Pt is a 26 y/o G2P2 PPD #2 after an uncomplicated NSVD. Patient had been complaining of bilateral "ankle" pain and was evaluated for and given an extra dose of norco. The patients vital signs included tachycardia to 118 which persisted over a 4 hour period. A trial of a fluid bolus had been given by the resident despite adequate PO intake, for possible underestimated EBL. After 2L of LR the patient became slightly more tachycardiac and now was complaining of dyspnea.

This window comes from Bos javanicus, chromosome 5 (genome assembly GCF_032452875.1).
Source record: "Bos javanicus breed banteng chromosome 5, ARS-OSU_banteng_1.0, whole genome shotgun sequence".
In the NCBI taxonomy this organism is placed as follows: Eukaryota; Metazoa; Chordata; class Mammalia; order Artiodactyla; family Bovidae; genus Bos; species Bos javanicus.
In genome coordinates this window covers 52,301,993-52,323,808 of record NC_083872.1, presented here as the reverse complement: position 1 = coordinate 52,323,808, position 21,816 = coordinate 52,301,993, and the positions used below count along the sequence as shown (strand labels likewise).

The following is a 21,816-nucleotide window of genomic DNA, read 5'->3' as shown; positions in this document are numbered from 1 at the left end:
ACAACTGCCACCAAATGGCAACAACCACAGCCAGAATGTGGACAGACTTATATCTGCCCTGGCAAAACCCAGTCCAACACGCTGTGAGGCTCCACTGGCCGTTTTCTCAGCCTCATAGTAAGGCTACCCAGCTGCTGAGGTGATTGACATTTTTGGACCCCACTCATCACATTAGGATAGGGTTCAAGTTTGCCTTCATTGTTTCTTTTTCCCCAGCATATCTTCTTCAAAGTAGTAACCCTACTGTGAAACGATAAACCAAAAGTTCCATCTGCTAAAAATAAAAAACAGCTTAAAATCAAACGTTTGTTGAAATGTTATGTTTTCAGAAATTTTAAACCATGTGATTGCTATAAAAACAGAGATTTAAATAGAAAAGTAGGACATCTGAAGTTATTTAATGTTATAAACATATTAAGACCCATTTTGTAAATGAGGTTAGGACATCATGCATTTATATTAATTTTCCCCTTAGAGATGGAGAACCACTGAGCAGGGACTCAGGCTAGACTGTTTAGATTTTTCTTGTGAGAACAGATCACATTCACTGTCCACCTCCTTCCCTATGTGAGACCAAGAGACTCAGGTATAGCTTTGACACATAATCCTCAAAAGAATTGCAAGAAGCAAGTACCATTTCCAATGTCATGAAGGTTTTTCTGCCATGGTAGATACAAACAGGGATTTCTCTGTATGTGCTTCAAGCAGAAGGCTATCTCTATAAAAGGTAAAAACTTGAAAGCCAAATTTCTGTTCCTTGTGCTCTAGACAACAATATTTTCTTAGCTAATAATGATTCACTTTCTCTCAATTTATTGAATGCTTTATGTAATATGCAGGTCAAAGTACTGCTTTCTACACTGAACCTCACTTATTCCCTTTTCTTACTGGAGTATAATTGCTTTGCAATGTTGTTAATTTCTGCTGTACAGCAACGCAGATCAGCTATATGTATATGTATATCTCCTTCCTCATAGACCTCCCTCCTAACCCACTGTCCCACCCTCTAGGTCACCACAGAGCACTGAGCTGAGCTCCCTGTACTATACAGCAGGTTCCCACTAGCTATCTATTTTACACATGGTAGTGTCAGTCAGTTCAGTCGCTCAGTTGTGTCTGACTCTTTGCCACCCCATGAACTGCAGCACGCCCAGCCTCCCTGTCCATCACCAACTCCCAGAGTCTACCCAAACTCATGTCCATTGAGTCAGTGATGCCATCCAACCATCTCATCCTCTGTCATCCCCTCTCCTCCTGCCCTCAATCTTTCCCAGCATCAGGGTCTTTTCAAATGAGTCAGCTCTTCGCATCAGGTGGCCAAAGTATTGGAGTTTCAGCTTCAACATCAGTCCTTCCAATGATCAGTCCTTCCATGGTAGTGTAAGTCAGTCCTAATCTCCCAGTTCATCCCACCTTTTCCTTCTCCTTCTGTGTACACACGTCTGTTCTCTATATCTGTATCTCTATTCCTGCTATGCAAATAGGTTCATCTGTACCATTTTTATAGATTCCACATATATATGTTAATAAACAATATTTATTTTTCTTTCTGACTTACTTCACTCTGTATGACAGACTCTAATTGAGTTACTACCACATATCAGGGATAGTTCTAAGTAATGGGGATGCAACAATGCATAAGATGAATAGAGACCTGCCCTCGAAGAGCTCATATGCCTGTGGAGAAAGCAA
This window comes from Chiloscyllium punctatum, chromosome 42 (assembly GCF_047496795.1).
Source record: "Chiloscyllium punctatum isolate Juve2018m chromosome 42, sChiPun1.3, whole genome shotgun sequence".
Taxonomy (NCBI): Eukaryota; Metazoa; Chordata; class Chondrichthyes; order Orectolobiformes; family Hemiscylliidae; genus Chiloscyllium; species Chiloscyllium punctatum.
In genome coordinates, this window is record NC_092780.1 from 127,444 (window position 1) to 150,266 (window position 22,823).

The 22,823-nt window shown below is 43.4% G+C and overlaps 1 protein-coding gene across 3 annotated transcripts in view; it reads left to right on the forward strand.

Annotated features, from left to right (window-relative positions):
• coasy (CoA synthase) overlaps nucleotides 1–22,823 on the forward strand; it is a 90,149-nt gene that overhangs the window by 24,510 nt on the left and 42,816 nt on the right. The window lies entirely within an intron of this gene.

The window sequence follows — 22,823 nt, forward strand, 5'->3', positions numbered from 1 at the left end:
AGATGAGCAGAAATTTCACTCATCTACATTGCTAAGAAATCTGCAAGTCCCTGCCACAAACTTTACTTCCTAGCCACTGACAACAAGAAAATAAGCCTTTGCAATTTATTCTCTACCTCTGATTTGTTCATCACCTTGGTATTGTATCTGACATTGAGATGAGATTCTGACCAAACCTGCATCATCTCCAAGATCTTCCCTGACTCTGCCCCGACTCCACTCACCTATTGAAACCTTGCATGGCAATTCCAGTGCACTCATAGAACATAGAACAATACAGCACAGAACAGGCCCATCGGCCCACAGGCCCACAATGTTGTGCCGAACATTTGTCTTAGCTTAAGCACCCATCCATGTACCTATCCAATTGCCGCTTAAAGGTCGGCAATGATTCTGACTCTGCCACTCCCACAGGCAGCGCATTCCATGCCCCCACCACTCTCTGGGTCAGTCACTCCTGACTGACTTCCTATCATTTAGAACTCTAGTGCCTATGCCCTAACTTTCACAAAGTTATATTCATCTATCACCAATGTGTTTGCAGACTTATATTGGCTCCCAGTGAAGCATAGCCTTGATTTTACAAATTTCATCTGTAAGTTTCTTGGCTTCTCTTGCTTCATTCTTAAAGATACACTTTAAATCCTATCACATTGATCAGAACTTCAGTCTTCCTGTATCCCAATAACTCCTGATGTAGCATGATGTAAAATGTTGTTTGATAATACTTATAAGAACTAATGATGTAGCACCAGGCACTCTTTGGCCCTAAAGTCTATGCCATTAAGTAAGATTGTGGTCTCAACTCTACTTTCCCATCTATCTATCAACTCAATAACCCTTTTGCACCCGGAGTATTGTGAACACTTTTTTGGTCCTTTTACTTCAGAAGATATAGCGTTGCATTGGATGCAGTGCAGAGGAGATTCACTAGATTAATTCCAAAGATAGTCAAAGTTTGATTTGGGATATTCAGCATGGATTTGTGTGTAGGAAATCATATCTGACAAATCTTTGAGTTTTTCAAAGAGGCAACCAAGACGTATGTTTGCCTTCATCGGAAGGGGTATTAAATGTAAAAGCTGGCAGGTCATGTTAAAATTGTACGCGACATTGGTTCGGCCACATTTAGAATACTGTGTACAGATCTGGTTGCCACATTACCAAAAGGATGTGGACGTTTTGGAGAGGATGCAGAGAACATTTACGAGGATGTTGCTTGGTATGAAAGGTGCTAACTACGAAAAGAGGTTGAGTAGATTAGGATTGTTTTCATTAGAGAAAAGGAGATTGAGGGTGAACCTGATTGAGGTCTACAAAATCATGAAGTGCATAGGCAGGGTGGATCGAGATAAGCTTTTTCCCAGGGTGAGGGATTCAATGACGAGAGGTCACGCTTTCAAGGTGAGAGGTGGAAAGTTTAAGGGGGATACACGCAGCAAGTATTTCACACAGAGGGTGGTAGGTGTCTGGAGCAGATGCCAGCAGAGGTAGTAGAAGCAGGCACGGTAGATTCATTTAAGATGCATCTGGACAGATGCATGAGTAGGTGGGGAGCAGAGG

A CXR was obtained and was negative and B/L lower ext dopplers were obtained and were negative. Her EKG is included. Her vitals at the time of the EKG were 118, 22, 100/50, 36.9 and 95%.

PE with anterior and inferior T inversion.jpg


The EKG finding that is most specific for acute PE is TWI in the anterior AND inferior leads. If there is TWI in lead III and in V1-V3 this is more suggestive of pulmonary embolus than acute cardiac ischemia.

The EKG was initially called non-specific ST and T wave changes, but after the patients tachycardia did not resolve a CT chest was obtained that showed bilateral pulmonary emboli.